2020 has taught us all about resilience, including fraudsters and organized criminals alike. As organizations adapt to the demands of an increasingly digital world, fraudsters are employing more tools and techniques to reap financial gains at their expense.

Fraud is unfortunately thriving. As such, organizations must employ up-to-date, secure, and user-friendly systems and controls to mitigate fraud risk while still meeting consumer expectations. Failure to do so may result in the risk of increased fraud losses, non-compliance with regulatory requirements not to mention loss of customers' confidence.

Identity fraud: The gateway

Identity fraud is a risk as old as commerce itself. However, in the digital age, fraudsters continue to collaborate and adopt new tools and methods to go undetected. Organizations that operate online face increasing risks of account takeovers, identity thefts, and other forms of identity fraud.

Identity fraud often begins undetected. A common tactic is to use fake or stolen information to create a fake identity (e.g., synthetic ID) to establish accounts (such as telecommunication, banking, online shopping, healthcare profiles, etc.) through which criminals can defraud businesses of their cash, products or services.

According to a recent poll, cyber fraud and payment fraud top the list of specific fraud risks expected to increase over the next 12 months (followed by unemployment fraud and identity theft).[1]

Spotting the signs of identity fraud

Fraudulent online activity tends to leave distinct signals for those who are trained to spot them. These can include:

  • Suspicious information on the credit bureau profile, including:
    • Mismatched info between a customer's history and their provided information (e.g., address, age, transaction history, etc.).
    • Newly created credit bureau profiles with a telecommunications trade line followed by new credit application inquiries.
    • Inactive profiles for customers that would typically have more activity.
    • Profile warnings (e.g., social insurance number used by multiple credit bureau profiles).
  • The same or similar personal information (e.g., phone numbers and addresses attached to multiple identities).
  • Suspicious activity or changes in a customer's profile, followed by financial transactions.

Authenticating the consumer

Building a strong fraud defence includes assessing your current control environment and authentication strategies. It considers factors such as something the consumer knows (e.g., password), something a consumer has (e.g., digital token), and something identifying the consumer directly (e.g., fingerprint).

Leveraging antiquated authentication tools such as knowledge-based authentication (KBA) and personally identifiable information (PII) are no longer adequate forms of authentication. Neither is placing the onus on the consumer to confirm who they are. Instead, robust authentication requires a layered approach across the customer lifecycle, such as:

  • Verifying the consumer's device and understanding the channel they are coming from,
  • Analyzing the in-session consumer behaviour for unusual signs, and
  • Using data analytics, machine learning and artificial intelligence (AI) models, biometrics solutions, and one-time passwords or two-way SMS tools.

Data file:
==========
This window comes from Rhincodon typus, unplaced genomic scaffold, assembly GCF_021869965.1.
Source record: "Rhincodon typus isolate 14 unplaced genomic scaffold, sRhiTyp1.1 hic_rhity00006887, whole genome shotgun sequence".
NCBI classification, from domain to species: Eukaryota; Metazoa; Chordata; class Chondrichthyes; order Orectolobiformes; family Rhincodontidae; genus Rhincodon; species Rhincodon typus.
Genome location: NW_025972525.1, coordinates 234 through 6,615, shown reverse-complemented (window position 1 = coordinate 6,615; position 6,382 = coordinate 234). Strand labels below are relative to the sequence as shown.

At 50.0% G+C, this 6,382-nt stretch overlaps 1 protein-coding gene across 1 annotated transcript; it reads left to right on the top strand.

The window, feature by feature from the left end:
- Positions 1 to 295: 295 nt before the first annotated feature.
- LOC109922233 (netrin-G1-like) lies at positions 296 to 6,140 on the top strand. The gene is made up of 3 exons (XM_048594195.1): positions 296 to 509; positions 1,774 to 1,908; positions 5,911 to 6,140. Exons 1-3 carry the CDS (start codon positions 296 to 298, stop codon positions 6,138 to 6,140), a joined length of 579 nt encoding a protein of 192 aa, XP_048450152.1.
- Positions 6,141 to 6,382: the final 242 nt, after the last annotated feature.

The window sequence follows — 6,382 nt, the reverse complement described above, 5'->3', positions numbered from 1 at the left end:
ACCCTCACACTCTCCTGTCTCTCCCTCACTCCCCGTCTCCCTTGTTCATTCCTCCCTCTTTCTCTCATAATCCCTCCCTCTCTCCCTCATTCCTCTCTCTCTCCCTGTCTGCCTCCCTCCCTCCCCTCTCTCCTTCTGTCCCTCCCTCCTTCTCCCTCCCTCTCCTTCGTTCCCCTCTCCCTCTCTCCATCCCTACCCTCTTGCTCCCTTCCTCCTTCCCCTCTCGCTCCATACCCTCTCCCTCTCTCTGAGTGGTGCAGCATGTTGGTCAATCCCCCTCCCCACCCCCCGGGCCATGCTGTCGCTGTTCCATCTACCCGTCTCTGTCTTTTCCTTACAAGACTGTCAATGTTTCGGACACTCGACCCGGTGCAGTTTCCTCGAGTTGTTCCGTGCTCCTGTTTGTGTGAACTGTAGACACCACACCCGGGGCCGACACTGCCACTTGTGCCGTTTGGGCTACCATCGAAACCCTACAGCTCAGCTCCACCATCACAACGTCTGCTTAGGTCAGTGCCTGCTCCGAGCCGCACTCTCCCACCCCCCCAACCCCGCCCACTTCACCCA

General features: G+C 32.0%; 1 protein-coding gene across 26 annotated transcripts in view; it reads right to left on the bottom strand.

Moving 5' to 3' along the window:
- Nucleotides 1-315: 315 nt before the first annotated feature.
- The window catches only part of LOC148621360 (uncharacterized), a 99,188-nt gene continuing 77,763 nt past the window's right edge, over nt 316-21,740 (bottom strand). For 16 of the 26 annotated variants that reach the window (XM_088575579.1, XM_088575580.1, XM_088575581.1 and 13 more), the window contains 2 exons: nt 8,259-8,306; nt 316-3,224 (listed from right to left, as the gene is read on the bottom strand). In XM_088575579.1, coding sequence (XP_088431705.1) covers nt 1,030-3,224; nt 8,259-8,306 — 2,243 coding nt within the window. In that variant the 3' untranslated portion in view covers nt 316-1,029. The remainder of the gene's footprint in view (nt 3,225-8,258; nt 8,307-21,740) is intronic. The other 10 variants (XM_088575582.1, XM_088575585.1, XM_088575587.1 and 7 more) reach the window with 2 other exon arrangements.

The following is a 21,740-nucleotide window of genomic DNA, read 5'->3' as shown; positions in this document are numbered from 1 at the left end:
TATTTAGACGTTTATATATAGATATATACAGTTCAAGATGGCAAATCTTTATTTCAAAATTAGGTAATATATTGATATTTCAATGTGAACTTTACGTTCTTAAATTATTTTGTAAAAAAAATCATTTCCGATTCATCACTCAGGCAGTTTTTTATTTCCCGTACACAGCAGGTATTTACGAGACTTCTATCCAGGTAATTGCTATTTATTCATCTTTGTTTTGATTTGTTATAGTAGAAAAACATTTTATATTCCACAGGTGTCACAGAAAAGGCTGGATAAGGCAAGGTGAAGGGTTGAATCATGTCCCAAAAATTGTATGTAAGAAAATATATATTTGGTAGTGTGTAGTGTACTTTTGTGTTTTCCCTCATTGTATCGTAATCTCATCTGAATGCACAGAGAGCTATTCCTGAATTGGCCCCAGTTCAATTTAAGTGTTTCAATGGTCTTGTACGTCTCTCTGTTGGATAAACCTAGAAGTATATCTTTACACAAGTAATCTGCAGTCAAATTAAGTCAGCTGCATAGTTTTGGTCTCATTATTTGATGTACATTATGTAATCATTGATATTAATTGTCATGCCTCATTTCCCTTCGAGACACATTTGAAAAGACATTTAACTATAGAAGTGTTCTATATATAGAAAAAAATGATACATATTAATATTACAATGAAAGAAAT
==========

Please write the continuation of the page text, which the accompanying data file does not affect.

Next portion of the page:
While preventing online fraud is critical, so is ensuring a smooth customer journey. As such, extra precautions and verification controls must find a balance with providing fast and frictionless access for legitimate customers.

Today's consumers expect direct access to products and services with little to no friction in the process. At the same time, organizations are compelled to protect their digital assets. This challenge is compounded when internal teams disagree on how to share the risk and collaborate on a shared program. Knowing how to strike the right balance between providing a positive customer experience and online security should be top of mind for every organization.

Balancing security with customer experience

The new digital landscape provides consumers with increased convenience, speed and anonymity –something fraudsters are eager to exploit at every opportunity. Defending your organization means knowing your consumer through a strong verification and authentication strategy, taking a holistic approach to fraud management at every stage of the client and product lifecycles, and collaborating across internal departments to ensure all potential "entry points" are being monitored.

There is no such thing as a perfect, one-size-fits-all fraud defense. Still, knowing what makes your organization a target, what red flags to watch for, and how to stop fraud before it begins, is key to creating fraud prevention controls and strategies that will keep the risks well mitigated.


Mélanie Gagné and Cherolle Prince are Senior Managers in the Forensic Practice at KPMG in Canada.

[1] Covid-19 Benchmarking Report December Edition.pdf (acfe.com)

As organizations continue to move online, they must do so in a way that stays one step ahead by investing in the people, technologies, and best-practice strategies that will drive safe and secure digital transactions.

KPMG can help companies combat online fraud with a carefully considered, strategic approach. COVID-19 has undoubtedly been an uncharted crisis, but it provides us with opportunities to analyze the present and invest in future resilience in order to become stronger through our collective knowledge.

Contact us to learn more about fraud prevention strategies or to discuss a fraud risk assessment for your organization.

Read KPMG's recently published whitepaper: Battling economic crime - and winning together.

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